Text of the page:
International Drivers License: Optional but highly recommended.
The American Auto Association (AAA) issues them for a $10.50 fee, and you do not have to be a member to get one from AAA. They require passport photos. The International Drivers license is not required but is very useful because it is printed in multiple languages, and looks more official than the little plastic state license.
I say, don’t just get one, get two International Drivers Licenses !! (One can be used as a “throw-away” should a police officer insist on holding it hostage for money.)
You should plan to use an international drivers license –not your US drivers license- when you register your vehicle and yourself as a driver at the borders.
If you are traveling in a group, ensure everyone has an international drivers license, so that inspecting officers get the same type document from each.
Make sure AAA puts the stamp on the appropriate vehicle type validity blocks A (motorcycle) and B (light vehicles). Ask AAA to stamp the Spanish language section as well to avoid problems later. The International Licenses are valid for one year.
Vehicle Registration/Title document: One of these two is required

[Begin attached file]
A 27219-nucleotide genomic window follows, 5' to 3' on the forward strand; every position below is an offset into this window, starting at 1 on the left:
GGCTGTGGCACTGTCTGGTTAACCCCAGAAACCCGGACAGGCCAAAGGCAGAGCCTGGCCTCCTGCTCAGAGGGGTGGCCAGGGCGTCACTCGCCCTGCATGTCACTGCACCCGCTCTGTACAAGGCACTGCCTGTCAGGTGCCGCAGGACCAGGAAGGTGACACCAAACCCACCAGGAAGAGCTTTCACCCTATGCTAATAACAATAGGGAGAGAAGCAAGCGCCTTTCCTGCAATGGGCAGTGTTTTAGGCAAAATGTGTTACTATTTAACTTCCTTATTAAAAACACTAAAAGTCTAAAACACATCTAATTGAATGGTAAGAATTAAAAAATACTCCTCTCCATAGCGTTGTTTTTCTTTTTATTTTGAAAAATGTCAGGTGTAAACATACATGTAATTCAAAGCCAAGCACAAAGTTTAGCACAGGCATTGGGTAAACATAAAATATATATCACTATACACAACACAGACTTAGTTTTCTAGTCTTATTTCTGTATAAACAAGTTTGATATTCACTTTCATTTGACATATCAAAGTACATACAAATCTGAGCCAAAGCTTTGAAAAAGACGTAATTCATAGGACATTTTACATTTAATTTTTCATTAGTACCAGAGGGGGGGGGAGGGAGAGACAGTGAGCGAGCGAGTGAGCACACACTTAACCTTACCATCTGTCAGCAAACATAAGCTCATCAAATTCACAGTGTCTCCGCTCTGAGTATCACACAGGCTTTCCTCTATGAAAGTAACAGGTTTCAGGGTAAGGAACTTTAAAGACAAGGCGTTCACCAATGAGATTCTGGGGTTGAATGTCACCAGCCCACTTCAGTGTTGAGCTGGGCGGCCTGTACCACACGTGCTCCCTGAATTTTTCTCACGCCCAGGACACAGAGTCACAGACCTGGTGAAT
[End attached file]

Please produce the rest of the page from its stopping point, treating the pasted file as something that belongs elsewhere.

On our trip we found both the vehicle registration card and the title document work equally well. I would recommend you use the registration card and not carry the actual title document. An alternative is to have a notarized copy of the title just in case as a back up. I would not carry the original title, but any copy should have a raised seal on it to be considered official. Before departure, take your documents and go match the VIN on the registration or Title to what is stamped on the motorcycle. Do this before you leave home. This will be done along the way and it they are not exactly correct, your trip will end right there. I have heard of one person’s trip ending in Honduras when they checked his VIN to his registration and found they did not match. They refused his entry to the country, thus ending his trip south.
Vehicle Insurance: Check with your current US insurance carrier. Most will not insure a vehicle south of the US border, so you have to assume your current policy will not work.